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Ureteral Stent Placement and Removal

written by: Leigh A. Zaykoski • edited by: Leigh A. Zaykoski • updated: 12/31/2010

Urologists use ureteral stents to improve the flow of urine from the kidney to the bladder. Ureteral stent removal occurs after the stent has done its job. Learn why this procedure is done to better understand the use of ureteral stenting.

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    Background

    The urinary system consists of the kidneys, ureters, bladder and urethra. The kidneys filter wastes and minerals out of the blood and produce urine. The ureters carry urine from the kidneys to the bladder. The bladder holds urine until the body is ready to release it through the process of urination. During urination, urine passes through the urethra and out of the body. In some cases, the ureters become narrow or obstructed, which obstructs the flow of urine from the kidneys to the bladder. This can cause urine to back up into the kidneys, causing damage and scarring to the kidney tissue.

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    Indications

    Doctors recommend ureteral stenting for several purposes. If a ureter has a blockage or obstruction, the stent can open the narrow portion of the tube and make it easier for urine to flow from the kidneys to the bladder. In patients who have had kidney stone surgery, stenting improves the flow of urine and prevents minerals from building up in the urinary tract and causing new kidney stones to form. If someone has an active case of kidney stones, placing a stent in the ureters makes it easier for small stones and stone fragments to pass through the urinary tract. Some urologists use urinary stenting before performing other procedures.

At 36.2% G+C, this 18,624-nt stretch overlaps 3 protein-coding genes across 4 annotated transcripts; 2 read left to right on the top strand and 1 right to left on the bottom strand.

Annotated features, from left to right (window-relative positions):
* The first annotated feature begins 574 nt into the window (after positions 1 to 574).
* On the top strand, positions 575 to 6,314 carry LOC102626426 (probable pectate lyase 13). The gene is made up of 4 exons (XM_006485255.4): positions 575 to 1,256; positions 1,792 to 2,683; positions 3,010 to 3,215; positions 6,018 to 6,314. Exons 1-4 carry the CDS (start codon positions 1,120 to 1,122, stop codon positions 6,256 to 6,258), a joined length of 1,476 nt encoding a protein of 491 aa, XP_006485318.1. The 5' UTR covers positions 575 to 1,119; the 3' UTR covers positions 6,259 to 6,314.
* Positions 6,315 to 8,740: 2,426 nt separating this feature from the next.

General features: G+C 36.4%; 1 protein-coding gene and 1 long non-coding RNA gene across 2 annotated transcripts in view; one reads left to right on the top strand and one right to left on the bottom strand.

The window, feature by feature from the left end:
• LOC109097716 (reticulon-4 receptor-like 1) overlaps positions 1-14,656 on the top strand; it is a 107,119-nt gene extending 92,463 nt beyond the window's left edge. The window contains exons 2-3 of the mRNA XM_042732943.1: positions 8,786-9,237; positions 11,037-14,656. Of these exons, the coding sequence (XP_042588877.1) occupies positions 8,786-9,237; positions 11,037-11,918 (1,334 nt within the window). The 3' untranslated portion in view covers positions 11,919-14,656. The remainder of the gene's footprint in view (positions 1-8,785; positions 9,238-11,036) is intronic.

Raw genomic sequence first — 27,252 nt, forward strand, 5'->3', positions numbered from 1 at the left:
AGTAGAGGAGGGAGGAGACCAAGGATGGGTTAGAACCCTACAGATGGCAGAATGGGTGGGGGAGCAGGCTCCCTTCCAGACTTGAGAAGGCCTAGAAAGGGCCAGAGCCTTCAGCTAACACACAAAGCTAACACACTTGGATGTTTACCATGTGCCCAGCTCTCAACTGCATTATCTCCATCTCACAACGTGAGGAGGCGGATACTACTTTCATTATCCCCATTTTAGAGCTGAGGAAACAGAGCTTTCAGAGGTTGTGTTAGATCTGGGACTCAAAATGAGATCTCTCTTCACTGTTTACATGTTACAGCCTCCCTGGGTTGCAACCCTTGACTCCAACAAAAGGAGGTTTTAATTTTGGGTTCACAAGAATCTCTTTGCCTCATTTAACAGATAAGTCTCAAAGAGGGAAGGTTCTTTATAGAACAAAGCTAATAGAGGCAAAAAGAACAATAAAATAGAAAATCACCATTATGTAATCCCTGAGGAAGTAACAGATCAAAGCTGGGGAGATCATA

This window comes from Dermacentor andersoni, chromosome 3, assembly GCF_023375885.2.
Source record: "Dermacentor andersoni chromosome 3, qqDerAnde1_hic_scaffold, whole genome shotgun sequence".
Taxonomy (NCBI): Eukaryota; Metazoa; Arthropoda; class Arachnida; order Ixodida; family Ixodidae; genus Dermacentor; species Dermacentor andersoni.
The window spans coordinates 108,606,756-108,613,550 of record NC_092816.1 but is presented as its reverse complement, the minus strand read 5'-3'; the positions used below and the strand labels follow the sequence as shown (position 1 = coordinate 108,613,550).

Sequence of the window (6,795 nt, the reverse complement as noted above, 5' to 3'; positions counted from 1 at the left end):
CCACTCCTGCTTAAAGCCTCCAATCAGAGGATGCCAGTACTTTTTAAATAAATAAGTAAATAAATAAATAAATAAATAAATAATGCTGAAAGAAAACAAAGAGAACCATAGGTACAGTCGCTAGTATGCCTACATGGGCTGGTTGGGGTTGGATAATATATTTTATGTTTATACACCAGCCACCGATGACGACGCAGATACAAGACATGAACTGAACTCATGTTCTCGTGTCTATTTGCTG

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    Stenting Procedure

    A urinary stent consists of a durable, flexible material that is visible on an x-ray. The size used depends on the size and drainage needs of the patient. Some stents have coils on the end to prevent them from slipping out of place. For this procedure, an anesthesiologist uses general anesthesia to relax the patient. This prevents the patient from moving or becoming agitated during the stenting. The urologist uses a cystoscope to identify and visualize the opening to the ureters. Using a guide wire, the doctor places the stent in the ureter. The risks of this procedure include bleeding, lower abdominal pain, urinary frequency and infections. In some cases, the stent can perforate nearby organs such as the gallbladder or bowel.

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    Recovery

    Most patients resume their normal eating habits and physical activities during the recovery period for this procedure. Anyone who has had a ureteral stent placement procedure should drink at least 6 to 8 glasses of water each day. Those who received general anesthesia for the procedure should avoid alcohol during the first 48 hours after surgery to prevent drug interactions. If you resume your normal activities and discover blood in your urine or experience pain, rest as much as possible. You should avoid strenuous activity for at least one week after the procedure. The stent may cause you to feel like you have to urinate more often.

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    Ureteral Stent Removal

    When a doctor will remove the stent depends upon each patient's individual needs. In some cases, ureteral stent removal occurs just a few days after stent placement. In other cases, the stent remains in place for one month or more. During the removal procedure, the doctor inserts a cystoscope into the urethra, identifies the location of the stent and removes the stent from the urinary tract. Some patients receive a topical numbing medication and undergo this procedure while awake. Others receive general anesthesia and are asleep during the removal procedure. Those who receive general anesthesia will not be able to drive after the surgery.

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    References

    Surgery Encyclopedia: Ureteral Stenting

    UW Health: Ureteral Stent Placement/Removal

    University of Michigan Health System: Frequently Asked Questions About Ureteral Stents